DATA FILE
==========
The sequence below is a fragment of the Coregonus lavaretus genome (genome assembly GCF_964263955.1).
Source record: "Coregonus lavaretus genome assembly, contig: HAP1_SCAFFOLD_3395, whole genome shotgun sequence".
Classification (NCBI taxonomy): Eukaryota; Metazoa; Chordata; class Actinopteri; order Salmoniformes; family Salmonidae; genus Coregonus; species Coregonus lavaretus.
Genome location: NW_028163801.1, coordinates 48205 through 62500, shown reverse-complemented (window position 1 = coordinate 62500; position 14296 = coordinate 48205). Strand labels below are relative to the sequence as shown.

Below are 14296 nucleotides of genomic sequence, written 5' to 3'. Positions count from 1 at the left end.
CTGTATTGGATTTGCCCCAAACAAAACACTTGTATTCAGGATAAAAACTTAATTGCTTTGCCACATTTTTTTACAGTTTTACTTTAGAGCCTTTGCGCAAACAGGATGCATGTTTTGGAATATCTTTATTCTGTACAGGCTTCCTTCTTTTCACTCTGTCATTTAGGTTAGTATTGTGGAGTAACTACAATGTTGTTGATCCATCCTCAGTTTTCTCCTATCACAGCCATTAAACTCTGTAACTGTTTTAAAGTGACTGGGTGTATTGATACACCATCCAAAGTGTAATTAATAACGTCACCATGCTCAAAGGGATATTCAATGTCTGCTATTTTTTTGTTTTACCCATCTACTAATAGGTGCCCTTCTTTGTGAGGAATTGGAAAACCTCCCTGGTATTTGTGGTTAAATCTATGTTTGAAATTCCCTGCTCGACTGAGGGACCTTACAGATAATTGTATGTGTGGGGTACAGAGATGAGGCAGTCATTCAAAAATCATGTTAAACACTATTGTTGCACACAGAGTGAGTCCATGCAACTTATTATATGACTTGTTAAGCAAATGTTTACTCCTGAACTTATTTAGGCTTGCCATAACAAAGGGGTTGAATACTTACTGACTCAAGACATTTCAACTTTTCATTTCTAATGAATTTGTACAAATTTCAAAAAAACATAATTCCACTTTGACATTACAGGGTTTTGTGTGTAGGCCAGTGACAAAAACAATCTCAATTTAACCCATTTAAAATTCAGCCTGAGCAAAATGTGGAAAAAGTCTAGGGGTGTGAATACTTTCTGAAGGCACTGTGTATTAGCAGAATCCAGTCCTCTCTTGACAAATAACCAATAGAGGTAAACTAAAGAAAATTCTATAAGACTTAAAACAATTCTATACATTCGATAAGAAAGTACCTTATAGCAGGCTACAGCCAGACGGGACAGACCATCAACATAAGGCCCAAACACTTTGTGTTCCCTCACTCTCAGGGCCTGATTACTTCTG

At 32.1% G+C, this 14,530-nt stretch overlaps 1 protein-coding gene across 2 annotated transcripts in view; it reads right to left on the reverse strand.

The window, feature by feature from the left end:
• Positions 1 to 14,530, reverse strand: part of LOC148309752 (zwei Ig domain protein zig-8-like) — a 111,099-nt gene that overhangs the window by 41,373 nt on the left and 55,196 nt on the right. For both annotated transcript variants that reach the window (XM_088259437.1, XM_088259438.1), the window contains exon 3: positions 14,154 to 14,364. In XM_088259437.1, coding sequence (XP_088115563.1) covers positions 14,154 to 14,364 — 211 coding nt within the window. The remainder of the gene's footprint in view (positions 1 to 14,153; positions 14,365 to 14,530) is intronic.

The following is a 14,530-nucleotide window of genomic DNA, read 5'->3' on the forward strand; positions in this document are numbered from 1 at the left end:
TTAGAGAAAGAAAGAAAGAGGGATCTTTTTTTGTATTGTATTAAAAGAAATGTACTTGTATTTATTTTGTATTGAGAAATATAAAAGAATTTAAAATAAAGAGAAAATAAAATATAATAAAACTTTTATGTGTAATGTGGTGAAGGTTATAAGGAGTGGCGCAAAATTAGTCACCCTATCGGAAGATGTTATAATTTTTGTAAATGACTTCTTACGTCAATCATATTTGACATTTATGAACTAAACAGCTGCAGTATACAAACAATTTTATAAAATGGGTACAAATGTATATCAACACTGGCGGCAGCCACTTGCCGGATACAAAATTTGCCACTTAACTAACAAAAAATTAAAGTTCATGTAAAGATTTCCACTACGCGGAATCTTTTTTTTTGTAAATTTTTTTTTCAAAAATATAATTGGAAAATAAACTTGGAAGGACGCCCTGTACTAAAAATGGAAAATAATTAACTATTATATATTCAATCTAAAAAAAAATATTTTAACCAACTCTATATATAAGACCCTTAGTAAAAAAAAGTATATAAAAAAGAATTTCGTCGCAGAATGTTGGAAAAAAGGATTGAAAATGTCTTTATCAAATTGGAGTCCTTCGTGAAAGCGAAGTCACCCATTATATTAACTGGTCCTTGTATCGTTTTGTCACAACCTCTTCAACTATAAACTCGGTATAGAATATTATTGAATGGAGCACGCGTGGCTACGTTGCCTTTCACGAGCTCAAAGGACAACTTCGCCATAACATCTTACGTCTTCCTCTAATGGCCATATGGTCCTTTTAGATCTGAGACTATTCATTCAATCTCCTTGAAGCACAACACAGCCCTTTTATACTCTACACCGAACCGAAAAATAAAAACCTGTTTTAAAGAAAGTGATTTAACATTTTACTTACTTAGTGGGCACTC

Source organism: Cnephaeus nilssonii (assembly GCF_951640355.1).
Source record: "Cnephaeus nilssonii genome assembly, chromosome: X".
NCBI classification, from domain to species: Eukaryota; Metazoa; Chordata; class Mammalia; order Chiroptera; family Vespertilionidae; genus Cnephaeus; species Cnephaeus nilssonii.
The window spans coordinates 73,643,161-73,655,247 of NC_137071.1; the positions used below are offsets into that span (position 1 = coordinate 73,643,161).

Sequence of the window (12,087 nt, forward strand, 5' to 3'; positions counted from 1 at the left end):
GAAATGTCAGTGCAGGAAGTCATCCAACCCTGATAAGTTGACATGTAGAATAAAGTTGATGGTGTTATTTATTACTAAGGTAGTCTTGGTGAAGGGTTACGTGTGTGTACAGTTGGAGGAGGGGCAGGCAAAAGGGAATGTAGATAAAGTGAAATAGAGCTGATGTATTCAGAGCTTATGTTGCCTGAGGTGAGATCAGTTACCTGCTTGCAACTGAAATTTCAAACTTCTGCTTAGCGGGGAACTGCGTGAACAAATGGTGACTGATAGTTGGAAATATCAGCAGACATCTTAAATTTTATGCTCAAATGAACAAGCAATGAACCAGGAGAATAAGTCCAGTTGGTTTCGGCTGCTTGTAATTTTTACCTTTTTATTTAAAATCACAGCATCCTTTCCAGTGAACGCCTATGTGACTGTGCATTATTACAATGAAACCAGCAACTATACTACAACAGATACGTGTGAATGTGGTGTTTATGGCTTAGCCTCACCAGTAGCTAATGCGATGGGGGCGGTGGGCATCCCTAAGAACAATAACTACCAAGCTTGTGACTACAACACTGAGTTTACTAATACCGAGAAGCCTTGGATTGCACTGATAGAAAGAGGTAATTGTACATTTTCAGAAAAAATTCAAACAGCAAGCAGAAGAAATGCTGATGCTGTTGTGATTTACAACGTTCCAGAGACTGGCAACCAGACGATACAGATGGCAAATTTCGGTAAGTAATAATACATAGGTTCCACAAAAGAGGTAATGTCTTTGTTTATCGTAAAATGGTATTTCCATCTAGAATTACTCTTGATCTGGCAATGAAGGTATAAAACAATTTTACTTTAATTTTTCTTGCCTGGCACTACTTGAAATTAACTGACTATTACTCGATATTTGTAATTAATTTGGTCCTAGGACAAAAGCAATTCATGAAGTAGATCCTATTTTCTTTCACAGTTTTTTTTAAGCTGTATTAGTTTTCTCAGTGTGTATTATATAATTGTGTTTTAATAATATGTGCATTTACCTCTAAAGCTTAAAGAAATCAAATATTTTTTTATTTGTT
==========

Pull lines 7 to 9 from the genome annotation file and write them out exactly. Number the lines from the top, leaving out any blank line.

At 32.1% G+C, this 14,530-nt stretch overlaps 1 protein-coding gene across 2 annotated transcripts in view; it reads right to left on the reverse strand.

The window, feature by feature from the left end:
• Positions 1 to 14,530, reverse strand: part of LOC148309752 (zwei Ig domain protein zig-8-like) — a 111,099-nt gene that overhangs the window by 41,373 nt on the left and 55,196 nt on the right. For both annotated transcript variants that reach the window (XM_088259437.1, XM_088259438.1), the window contains exon 3: positions 14,154 to 14,364. In XM_088259437.1, coding sequence (XP_088115563.1) covers positions 14,154 to 14,364 — 211 coding nt within the window. The remainder of the gene's footprint in view (positions 1 to 14,153; positions 14,365 to 14,530) is intronic.